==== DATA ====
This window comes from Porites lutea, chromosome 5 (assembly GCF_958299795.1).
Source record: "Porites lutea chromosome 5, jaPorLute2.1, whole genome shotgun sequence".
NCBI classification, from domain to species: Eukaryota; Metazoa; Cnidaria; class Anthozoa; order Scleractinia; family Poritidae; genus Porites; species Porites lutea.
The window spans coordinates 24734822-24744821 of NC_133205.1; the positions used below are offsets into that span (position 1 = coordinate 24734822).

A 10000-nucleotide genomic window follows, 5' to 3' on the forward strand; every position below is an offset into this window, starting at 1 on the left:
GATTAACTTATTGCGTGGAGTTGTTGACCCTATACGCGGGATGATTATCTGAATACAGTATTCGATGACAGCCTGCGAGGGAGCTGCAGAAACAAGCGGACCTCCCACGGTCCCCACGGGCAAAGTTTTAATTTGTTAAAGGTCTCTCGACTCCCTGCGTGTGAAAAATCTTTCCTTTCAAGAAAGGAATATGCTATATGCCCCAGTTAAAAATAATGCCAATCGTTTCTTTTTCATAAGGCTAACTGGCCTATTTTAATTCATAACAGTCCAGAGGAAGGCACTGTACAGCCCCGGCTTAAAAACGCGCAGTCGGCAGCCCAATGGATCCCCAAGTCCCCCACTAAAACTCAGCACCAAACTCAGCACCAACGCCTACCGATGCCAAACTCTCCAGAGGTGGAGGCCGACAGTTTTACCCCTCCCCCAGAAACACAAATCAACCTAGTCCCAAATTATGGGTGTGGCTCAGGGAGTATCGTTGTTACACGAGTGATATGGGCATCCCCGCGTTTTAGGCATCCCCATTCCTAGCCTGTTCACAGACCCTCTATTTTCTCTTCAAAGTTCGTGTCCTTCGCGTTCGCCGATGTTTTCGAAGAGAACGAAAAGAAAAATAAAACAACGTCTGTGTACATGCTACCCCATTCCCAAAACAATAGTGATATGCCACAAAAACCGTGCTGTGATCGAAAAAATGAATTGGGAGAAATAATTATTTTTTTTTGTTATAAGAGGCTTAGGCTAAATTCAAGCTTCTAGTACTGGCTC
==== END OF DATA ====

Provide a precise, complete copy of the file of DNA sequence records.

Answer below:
This window comes from Porites lutea, chromosome 5 (assembly GCF_958299795.1).
Source record: "Porites lutea chromosome 5, jaPorLute2.1, whole genome shotgun sequence".
NCBI classification, from domain to species: Eukaryota; Metazoa; Cnidaria; class Anthozoa; order Scleractinia; family Poritidae; genus Porites; species Porites lutea.
The window spans coordinates 24734822-24744821 of NC_133205.1; the positions used below are offsets into that span (position 1 = coordinate 24734822).

A 10000-nucleotide genomic window follows, 5' to 3' on the forward strand; every position below is an offset into this window, starting at 1 on the left:
GATTAACTTATTGCGTGGAGTTGTTGACCCTATACGCGGGATGATTATCTGAATACAGTATTCGATGACAGCCTGCGAGGGAGCTGCAGAAACAAGCGGACCTCCCACGGTCCCCACGGGCAAAGTTTTAATTTGTTAAAGGTCTCTCGACTCCCTGCGTGTGAAAAATCTTTCCTTTCAAGAAAGGAATATGCTATATGCCCCAGTTAAAAATAATGCCAATCGTTTCTTTTTCATAAGGCTAACTGGCCTATTTTAATTCATAACAGTCCAGAGGAAGGCACTGTACAGCCCCGGCTTAAAAACGCGCAGTCGGCAGCCCAATGGATCCCCAAGTCCCCCACTAAAACTCAGCACCAAACTCAGCACCAACGCCTACCGATGCCAAACTCTCCAGAGGTGGAGGCCGACAGTTTTACCCCTCCCCCAGAAACACAAATCAACCTAGTCCCAAATTATGGGTGTGGCTCAGGGAGTATCGTTGTTACACGAGTGATATGGGCATCCCCGCGTTTTAGGCATCCCCATTCCTAGCCTGTTCACAGACCCTCTATTTTCTCTTCAAAGTTCGTGTCCTTCGCGTTCGCCGATGTTTTCGAAGAGAACGAAAAGAAAAATAAAACAACGTCTGTGTACATGCTACCCCATTCCCAAAACAATAGTGATATGCCACAAAAACCGTGCTGTGATCGAAAAAATGAATTGGGAGAAATAATTATTTTTTTTTGTTATAAGAGGCTTAGGCTAAATTCAAGCTTCTAGTACTGGCTC